Container Design Patterns
1. The single-container design pattern
Employing the single-container pattern means just putting your application into a container. It's how you usually start your container journey. But it's important to keep in mind that this pattern is all about simplicity, meaning that the container must have only one responsibility. That means it's an anti-pattern to have a web server and a log processor in the same container.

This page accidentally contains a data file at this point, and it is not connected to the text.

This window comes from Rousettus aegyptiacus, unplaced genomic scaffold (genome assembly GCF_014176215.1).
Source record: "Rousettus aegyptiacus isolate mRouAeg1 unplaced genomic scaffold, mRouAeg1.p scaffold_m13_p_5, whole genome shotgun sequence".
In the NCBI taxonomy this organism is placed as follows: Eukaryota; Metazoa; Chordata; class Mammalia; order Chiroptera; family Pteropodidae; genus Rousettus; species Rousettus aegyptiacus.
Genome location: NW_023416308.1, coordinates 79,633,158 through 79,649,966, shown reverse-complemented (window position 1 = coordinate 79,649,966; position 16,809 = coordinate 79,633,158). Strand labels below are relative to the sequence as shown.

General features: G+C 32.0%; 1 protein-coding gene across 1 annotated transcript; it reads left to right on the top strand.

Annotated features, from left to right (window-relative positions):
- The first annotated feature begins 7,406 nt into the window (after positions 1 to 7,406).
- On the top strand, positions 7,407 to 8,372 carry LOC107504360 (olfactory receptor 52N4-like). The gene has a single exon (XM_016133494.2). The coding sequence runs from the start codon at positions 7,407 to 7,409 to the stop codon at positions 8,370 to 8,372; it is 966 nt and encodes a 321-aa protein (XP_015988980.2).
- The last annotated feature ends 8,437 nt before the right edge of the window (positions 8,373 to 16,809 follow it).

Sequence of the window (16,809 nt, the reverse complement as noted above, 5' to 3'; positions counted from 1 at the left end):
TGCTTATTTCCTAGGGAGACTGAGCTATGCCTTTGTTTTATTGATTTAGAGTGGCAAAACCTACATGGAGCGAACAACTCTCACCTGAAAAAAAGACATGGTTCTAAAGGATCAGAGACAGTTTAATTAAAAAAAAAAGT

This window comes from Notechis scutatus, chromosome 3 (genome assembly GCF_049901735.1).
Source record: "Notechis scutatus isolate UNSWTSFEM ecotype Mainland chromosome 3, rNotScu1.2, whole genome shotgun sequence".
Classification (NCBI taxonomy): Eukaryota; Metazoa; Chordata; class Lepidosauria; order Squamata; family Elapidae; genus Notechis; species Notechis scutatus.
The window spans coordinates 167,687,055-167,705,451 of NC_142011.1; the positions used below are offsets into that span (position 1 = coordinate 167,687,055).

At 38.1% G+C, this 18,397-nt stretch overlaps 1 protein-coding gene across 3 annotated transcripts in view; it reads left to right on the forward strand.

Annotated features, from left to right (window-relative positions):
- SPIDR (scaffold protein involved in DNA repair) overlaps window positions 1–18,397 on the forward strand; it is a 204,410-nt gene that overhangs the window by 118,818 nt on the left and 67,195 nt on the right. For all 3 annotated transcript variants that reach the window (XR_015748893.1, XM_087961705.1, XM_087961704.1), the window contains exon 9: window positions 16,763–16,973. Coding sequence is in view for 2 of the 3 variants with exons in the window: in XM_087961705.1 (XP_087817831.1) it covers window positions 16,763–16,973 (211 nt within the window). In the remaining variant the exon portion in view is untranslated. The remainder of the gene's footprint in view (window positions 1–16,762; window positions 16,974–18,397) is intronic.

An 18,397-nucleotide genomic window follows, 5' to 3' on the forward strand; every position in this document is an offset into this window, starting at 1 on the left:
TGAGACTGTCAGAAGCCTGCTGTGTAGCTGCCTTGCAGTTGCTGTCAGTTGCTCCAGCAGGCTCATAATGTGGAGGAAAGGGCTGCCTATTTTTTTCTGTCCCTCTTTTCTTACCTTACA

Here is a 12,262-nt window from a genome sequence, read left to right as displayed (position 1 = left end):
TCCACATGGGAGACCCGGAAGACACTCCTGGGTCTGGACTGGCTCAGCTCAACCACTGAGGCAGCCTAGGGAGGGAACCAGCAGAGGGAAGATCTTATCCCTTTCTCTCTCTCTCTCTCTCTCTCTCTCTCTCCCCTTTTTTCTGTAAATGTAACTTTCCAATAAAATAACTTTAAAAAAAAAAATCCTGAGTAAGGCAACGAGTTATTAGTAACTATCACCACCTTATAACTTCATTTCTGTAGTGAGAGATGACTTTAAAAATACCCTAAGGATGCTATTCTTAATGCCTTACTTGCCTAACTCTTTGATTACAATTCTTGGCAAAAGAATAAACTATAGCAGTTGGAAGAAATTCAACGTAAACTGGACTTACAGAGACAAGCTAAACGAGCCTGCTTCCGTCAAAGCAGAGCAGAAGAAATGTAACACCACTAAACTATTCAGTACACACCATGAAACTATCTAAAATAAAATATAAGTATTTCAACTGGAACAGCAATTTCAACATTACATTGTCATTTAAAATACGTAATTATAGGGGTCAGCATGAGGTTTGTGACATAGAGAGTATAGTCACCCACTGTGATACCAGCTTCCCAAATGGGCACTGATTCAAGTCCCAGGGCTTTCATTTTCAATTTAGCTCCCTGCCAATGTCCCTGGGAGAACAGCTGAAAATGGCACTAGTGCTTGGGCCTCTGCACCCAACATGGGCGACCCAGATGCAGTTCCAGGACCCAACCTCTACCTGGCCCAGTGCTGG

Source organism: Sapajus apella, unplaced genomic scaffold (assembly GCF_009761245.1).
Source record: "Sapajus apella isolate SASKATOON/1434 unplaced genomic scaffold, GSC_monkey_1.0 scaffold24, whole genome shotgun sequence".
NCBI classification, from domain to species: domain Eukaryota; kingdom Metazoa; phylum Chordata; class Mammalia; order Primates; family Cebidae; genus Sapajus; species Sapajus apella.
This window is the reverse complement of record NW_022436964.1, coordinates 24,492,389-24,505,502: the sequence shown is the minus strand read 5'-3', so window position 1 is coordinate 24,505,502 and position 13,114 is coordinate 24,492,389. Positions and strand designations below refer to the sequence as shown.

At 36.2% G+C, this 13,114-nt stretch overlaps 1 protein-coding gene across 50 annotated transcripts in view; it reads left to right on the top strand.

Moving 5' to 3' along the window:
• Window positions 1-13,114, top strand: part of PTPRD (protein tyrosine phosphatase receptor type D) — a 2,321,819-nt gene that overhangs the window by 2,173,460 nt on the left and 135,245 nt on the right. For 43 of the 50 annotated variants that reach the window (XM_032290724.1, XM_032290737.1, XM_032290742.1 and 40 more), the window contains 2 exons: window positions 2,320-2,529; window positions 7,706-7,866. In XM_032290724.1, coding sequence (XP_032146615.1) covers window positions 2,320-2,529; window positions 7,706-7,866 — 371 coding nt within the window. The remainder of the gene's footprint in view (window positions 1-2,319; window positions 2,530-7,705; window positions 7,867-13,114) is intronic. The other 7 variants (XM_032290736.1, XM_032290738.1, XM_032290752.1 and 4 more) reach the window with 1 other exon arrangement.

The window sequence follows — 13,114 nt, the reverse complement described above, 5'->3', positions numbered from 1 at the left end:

Containers are commonly used for web apps, where you expose an HTTP endpoint. But they can be used for many different things.
In Docker, you have the ability to change the behavior of a container at runtime, thanks to the CMD and ENTRYPOINT instructions. So I'm not limited to using containers for HTTP services. I can also use them for any bash script that accepts some parameters at runtime.
By letting containers change behavior at runtime, you can create a base container that can be reused in different contexts. So you'd use the single-container pattern to expose